Wines By the Glass

The California Wine business is currently experiencing “challenging times”. Central Valley growers in the San Joaquin Valley which represents 60% of California total grape crush are faced with excess supply on the low-end segment, lack of water, and more competition from overseas producers.

Cheaper wines from New Zealand, Australia, Chile and Argentina have created a world-wide glut. Napa Valley which produces 4% of statewide wine production but due to its premium prices represents 21% of California total crush value, saw its 2015 tonnage fall by 29% from 2014 due to unfavorable weather. The strong US dollar has impacted exports reducing them from prior years.

All news is not bad. A huge new growth area has commenced in “Wines By the Glass”. Up to 80% of restaurant/bar/hotel wine is sold by the glass. Up until recently, the wines served known as House Wines were of poor quality, picked for their “price points” not their taste. Sophisticated diners knew they were getting bad wines and did not appreciate their poor quality despite their cheap prices, thus the introduction marketing of Wines By the Glass.

In 2016 wine tasting rooms are opening everywhere. Better wines by the glass are served with “finger foods” i.e. charcuterie and cheese plates, mediterranean platters and other delectable appetizers. People now eat, drink and then drink more. Why, because the new wines are worth drinking.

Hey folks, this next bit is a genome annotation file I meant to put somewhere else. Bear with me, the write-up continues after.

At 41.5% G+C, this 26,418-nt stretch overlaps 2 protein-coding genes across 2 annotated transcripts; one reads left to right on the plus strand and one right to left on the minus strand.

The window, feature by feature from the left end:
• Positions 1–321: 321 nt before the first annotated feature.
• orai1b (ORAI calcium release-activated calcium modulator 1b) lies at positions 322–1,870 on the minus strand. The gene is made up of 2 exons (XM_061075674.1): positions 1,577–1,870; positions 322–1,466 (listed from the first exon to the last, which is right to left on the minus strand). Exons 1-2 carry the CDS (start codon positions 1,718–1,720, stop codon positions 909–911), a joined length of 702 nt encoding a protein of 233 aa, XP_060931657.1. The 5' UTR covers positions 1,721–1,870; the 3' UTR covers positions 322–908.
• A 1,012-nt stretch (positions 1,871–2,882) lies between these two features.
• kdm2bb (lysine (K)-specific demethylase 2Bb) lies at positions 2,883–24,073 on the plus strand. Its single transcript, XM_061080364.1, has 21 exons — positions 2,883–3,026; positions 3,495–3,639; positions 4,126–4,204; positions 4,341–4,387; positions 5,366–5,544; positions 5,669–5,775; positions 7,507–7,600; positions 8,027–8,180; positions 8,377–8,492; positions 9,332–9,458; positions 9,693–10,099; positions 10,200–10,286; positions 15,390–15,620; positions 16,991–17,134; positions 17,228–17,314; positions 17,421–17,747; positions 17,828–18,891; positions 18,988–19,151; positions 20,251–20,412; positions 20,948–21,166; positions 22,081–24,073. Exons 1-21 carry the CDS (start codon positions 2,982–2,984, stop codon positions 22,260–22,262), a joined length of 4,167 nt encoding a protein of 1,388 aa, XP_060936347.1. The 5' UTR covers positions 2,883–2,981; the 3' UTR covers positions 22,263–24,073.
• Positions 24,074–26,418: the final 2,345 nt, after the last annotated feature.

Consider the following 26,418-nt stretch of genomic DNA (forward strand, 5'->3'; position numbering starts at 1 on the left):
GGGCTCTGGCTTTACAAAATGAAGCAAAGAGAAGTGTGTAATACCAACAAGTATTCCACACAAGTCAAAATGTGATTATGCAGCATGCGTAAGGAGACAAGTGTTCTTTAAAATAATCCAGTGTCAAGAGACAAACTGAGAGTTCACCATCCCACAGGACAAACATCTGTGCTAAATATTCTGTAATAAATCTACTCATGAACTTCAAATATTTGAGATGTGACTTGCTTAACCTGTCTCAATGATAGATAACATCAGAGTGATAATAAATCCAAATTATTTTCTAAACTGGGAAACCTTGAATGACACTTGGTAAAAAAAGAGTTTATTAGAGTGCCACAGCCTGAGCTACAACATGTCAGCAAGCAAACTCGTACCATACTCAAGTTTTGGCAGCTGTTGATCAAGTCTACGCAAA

The recently opened multi-million dollar Wally’s Wine Bar (offshoot of the legendary West LA wine shop) has wines by the glass up to $95 per glass. Other places offer price conscious consumers wines from $5 per glass and up. So a great range of varietals, choices and prices. The high-end wineries who have limited production prefer to sell by the bottle, so in response to 2 years of CA wine challenges are curtailing their wine activities by the glass. Emma Swain, CEO of St. Supery Estate Vineyards and Winery in Rutherford, CA, confirmed recently that in response to “two short years of production” they have not increased. Instead, St. Supery changed some of the ways they do business, including selling wine by-the-glass because of their shortage of wine.

So the race is on. California’s thousands of wineries can now get “into the game” by offering wines to be sold at a range of prices by the glass in restaurant, resorts, spas, hotels, gyms, cafes and anywhere people “like to drink their wine and enjoy their day/night”.

In San Francisco, California a start-up delivery company Vinebox (owned by Matt Dukes and Rachel Vodofsky) recently started selling wines by the glass thru a monthly subscription service. For $35 per month, its members receive a box of 3 individual vials the equivalent of 3 glasses of wine each month. The packaging comes with tasting notes and recommendations for pairing the wines with foods. Full size bottles are available for purchase on the company website.

Vinebox began in Jan 2015 to promote “good tasting wines” from all over the world with their stated goal: “We wanted to come up with a way to make really great wines more accessible and affordable without sacrificing quality.”

Others should be willing to learn from Vinebox, since the American consumers have many choices so why drink wines that do not taste good, look good, or feel good later? Instead, they prefer to drink good wines by the glass which has been proven by the recent nascent demand for wine tasting outlets. The race is on…..

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